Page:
And that’s Moore’s older stuff. Since Watchmen, Moore has done more than a few stories where he does a homage to the stories of his youth.  He did the Silver Age Superman stories he perhaps never got a chance to tell by writing the adventures of the Rob Liefeld Superman-clone Supreme and did a homage to the Lee-Kirby-Ditko era of Marvel for an Image line called 1963.

Yes, this stuff is from Alan Moore.

Much of his other output are various homages to other work, like League of Extraordinary Gentlemen that basically asks what if every fictional character ever was real, or his…let’s just say controversial Lost Girls story that I don’t plan on reading or reviewing ever.  True, there is some heavy violence in LoEG, but much of it comes from Mr. Hyde and the Invisible Man, two characters who were already brutal murderers in their original forms, and the work still had a sort of Victorian-era gentility to them.

All this is a long way of saying that Tom Strong makes sense if you know about the entire output of Alan Moore’s work and don’t just focus on the likes of Watchmen or V for Vendetta.  He may not be that far off from his cameo on The Simpsons that would be content to just read some Little Lulu.  OK, maybe not that close either.

So, who was Tom Strong?  He was a “science hero” in his world, a guy who yeah, had some superstrength thanks to some techniques he learned on a tropical island, but who mostly got by with his mind and his decency.  He fought evil with his wife Dhuala, daughter Tesla, a stream-powered robot named Pneuman, and an intelligent gorilla named King Solomon.  Moore used the America’s Best imprint to tell different kinds of superhero stories.  Tom Strong noted early on his greatest nemesis was dead, and when it looked like the guy came back to trap him over a multi-part storyline…nope, the bad guy was still dead and it was just a lesser villain known as a master of disguise messing with Tom Strong.  This was a line where the Top 10 series had superpowered cops, but everyone in their city had superpowers, so no matter what the cliffhanger ending suggested for a superhero slugfest for the following issue, it always was resolved as a standard police procedural.  Tomorrow Stories featured a wide variety of characters with different tones, some humorous, some not, and the Promethea book seemed to exist more so Moore could discuss philosophy, feminism, and how maybe the Apocalypse isn’t a bad thing (she didn’t stop it…and neither did Tom Strong, though apparently they both could have without any problem).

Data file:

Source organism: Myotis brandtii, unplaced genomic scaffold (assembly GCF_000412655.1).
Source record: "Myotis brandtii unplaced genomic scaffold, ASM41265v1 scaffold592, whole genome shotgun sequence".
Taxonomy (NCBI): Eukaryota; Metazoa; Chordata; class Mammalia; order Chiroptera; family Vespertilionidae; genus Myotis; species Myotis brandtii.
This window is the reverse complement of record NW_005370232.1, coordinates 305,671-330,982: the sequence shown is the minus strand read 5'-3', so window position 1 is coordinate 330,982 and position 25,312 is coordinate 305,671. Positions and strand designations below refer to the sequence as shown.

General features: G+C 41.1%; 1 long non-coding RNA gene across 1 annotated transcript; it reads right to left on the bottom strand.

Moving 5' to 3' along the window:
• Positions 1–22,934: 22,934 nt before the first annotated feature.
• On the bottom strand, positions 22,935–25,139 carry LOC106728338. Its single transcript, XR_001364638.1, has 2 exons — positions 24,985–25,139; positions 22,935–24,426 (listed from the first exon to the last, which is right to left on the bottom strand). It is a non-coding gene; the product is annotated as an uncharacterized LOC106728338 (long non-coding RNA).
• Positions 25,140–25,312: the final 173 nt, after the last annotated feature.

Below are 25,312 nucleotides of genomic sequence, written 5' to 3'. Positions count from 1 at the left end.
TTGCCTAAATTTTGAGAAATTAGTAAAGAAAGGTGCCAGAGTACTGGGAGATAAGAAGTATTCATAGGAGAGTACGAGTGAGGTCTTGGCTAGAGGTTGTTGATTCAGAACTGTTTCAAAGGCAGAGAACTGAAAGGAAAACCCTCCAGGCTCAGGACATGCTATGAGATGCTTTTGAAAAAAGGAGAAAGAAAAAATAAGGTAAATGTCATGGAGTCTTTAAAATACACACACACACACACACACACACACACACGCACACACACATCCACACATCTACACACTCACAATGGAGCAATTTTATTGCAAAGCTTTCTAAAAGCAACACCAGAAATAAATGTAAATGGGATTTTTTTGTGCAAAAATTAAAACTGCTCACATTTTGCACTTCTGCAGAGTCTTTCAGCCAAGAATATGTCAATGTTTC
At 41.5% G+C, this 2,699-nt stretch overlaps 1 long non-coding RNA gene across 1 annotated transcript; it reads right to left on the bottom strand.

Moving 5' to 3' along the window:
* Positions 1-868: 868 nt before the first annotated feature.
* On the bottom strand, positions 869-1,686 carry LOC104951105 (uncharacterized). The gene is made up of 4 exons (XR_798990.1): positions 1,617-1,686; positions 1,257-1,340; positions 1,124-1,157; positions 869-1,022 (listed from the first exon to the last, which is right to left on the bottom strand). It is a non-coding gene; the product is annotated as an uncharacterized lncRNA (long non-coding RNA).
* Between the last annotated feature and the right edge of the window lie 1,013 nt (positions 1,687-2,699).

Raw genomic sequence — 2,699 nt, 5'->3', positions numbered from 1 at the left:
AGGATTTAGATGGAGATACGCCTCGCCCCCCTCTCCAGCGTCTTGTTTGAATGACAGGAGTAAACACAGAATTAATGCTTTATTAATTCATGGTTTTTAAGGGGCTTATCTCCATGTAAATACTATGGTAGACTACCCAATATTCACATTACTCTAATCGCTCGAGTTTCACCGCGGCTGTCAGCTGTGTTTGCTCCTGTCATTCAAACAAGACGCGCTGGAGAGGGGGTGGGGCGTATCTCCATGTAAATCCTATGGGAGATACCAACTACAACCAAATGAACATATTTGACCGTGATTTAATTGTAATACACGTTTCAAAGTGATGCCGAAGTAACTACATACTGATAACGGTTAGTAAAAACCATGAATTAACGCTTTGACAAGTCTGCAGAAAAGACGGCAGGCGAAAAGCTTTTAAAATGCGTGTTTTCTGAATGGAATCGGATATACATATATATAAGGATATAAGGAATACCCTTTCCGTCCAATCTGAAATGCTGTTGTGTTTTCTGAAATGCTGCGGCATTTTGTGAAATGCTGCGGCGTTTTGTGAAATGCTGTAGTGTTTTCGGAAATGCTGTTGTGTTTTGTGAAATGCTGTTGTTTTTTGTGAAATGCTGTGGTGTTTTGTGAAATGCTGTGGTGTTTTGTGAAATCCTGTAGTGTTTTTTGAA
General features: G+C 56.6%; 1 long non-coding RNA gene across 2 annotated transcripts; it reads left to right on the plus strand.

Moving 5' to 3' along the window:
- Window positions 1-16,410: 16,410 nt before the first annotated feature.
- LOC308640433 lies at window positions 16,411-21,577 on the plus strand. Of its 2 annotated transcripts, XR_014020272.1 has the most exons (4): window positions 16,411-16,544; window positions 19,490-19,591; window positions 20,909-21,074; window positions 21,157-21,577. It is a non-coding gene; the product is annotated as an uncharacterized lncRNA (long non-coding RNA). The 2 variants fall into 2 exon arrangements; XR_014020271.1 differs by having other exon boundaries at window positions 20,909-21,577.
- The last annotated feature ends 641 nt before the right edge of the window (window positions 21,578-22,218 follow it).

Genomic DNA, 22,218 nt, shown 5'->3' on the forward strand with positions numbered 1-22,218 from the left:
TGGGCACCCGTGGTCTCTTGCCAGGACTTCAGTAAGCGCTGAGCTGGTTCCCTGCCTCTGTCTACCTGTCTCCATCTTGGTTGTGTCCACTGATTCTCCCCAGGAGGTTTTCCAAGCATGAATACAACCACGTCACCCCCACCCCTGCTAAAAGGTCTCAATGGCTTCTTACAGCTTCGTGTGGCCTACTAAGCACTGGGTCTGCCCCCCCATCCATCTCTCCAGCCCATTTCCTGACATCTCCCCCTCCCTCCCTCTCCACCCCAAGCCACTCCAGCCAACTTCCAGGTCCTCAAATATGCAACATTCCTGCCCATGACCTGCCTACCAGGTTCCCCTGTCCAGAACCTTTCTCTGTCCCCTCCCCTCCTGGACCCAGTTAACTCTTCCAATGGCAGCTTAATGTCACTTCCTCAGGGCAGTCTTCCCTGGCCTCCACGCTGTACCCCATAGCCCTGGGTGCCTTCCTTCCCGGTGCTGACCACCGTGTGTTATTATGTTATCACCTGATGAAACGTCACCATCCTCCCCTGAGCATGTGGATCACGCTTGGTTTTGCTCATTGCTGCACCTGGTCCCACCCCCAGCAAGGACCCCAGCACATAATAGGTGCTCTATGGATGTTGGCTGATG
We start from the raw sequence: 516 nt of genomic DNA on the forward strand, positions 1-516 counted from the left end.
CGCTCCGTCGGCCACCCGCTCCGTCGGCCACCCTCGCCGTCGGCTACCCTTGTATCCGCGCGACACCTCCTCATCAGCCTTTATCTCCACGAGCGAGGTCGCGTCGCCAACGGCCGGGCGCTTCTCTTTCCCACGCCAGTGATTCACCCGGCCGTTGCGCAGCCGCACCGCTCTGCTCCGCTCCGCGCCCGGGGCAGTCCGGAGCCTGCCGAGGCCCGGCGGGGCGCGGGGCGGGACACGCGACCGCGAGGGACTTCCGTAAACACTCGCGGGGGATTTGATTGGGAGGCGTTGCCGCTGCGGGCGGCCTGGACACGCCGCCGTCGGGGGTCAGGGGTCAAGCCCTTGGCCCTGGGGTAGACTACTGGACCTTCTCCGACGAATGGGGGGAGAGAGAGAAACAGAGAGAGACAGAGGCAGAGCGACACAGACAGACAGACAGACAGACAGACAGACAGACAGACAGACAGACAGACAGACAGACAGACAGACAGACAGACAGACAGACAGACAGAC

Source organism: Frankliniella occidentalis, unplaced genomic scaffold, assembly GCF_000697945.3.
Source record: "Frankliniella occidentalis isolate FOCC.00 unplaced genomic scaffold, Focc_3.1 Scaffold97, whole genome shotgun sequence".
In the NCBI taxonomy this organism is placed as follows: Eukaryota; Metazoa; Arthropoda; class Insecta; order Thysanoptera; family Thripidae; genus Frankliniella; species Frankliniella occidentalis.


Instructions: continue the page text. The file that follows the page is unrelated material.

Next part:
So, maybe the thing about Alan Moore and his creations aren’t that they are grim or violent, but more that they just subvert our narrative expectations.  They look like one thing and then become a very different thing.  In the 80s, that was making innocent superheroes less so.  After that?  It was the reverse,

I’m actually fine with that.